During the past decade, rapid advances in electronics and computer technology have created new possibilities for x-ray imaging, including specific receptor systems independent of film that permit image information to be recorded in digital form and displayed on picture archiving and communication system (PACS) workstations. These systems include photostimulable phosphor computed radiography (PPCR) systems and selenium-based digital chest systems. A new generation of direct readout x-ray detectors based on thin film transistor arrays has emerged, offering unsurpassed image quality from a compact digital detector.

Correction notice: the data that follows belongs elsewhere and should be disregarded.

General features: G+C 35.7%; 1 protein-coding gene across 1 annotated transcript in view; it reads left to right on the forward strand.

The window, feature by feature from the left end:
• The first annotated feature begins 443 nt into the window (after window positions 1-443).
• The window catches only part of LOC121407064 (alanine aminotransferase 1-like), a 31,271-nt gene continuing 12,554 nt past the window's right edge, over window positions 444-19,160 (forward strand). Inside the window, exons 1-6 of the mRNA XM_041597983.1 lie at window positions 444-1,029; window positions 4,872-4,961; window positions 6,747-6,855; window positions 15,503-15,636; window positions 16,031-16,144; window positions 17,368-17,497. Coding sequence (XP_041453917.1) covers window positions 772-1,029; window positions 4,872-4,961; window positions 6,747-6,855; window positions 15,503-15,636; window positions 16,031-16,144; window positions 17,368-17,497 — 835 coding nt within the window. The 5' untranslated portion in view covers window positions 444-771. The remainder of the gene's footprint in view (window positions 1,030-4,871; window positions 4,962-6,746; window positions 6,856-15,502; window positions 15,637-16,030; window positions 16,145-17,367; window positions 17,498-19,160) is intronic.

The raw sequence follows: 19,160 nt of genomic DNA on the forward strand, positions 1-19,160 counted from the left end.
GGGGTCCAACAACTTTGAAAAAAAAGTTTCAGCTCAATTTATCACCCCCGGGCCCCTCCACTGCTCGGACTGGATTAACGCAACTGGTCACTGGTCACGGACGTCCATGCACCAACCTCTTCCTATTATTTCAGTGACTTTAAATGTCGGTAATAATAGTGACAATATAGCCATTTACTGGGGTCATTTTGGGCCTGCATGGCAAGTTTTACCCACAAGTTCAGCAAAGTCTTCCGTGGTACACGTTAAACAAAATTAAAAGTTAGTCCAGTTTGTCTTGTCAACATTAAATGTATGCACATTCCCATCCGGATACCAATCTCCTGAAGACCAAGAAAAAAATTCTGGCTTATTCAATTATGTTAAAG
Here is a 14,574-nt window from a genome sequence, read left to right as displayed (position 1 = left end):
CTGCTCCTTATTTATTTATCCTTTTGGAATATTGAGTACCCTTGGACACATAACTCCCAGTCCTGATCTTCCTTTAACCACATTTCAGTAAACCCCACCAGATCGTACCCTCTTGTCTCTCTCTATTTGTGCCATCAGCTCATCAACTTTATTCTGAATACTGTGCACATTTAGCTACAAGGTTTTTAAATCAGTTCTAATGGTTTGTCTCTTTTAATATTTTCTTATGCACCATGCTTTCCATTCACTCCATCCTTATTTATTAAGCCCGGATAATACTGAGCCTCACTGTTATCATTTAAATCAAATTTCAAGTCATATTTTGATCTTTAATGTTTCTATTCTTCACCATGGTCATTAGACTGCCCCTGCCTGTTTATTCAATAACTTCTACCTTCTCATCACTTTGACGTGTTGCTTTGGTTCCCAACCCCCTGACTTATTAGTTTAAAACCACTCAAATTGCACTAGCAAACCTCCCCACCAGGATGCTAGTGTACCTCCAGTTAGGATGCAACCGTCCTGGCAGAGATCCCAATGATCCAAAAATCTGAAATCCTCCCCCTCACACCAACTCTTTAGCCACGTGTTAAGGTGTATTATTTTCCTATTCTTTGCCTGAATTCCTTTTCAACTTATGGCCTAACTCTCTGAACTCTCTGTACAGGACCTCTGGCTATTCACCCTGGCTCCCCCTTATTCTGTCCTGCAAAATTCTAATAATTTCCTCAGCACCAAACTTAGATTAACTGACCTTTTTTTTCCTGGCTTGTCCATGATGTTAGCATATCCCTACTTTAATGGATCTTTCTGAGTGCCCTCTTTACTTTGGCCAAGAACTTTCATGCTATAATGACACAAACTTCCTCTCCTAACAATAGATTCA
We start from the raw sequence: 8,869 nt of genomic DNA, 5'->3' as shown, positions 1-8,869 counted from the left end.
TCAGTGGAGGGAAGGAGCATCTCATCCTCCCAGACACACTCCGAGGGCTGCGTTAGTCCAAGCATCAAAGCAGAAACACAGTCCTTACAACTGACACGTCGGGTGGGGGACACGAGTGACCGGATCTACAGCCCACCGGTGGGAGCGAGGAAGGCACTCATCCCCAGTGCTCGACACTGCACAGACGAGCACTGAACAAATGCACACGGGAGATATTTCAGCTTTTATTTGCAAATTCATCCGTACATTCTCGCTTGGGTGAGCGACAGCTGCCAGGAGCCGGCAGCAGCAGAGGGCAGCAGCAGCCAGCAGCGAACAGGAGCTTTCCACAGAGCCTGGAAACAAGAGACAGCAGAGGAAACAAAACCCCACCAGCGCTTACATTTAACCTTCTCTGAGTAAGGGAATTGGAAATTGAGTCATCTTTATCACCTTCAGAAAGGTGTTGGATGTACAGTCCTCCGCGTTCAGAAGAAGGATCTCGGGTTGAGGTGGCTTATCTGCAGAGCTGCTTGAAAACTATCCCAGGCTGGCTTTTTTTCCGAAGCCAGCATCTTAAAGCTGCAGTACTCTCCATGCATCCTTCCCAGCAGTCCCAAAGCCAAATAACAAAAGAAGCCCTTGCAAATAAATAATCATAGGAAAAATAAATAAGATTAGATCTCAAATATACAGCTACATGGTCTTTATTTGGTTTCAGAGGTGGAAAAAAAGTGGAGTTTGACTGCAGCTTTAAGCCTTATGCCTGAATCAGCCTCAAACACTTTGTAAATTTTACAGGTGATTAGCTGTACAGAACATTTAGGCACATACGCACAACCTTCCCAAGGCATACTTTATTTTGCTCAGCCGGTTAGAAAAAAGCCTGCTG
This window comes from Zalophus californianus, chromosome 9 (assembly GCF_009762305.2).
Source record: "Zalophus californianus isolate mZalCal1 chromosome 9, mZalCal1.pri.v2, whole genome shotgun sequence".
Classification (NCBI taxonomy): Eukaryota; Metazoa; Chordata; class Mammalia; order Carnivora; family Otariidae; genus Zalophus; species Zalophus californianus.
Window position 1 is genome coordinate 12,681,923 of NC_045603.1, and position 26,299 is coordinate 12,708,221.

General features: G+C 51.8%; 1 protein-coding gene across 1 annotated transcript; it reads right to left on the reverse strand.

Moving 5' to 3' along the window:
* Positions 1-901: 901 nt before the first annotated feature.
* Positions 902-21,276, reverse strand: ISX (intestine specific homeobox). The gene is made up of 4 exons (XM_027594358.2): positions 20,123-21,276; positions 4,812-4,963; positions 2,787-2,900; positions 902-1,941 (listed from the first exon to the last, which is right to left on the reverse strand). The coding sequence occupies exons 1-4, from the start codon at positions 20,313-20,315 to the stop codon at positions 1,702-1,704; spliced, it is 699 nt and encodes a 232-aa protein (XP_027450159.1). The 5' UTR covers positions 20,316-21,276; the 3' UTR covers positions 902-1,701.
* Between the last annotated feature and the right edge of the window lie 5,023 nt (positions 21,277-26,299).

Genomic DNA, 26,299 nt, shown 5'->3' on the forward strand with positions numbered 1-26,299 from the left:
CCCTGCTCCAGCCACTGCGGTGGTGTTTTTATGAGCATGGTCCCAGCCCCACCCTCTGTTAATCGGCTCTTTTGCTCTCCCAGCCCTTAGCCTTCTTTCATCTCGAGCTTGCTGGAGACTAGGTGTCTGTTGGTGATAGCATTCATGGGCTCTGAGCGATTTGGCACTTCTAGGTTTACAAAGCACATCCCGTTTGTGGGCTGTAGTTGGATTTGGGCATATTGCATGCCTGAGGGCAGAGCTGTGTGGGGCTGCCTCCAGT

Storage PPCR systems employ a reusable imaging plate in place of the traditional screen film detector. These were first introduced in the middle to late 1980s and have been used for bedside radiography. The linear response of photostimulable phosphors over an extremely wide range of radiation exposures makes their application particularly good for portable radiography. A generation of digital x-ray systems based on flat panel detectors has emerged that provides good image quality and very rapid direct access to digital images. Most of these systems use large-area, thin-film transistor arrays. They offer compact packaging and direct connection to digital imaging networks. Image quality from digital acquisition systems is equivalent or better than standard film radiography.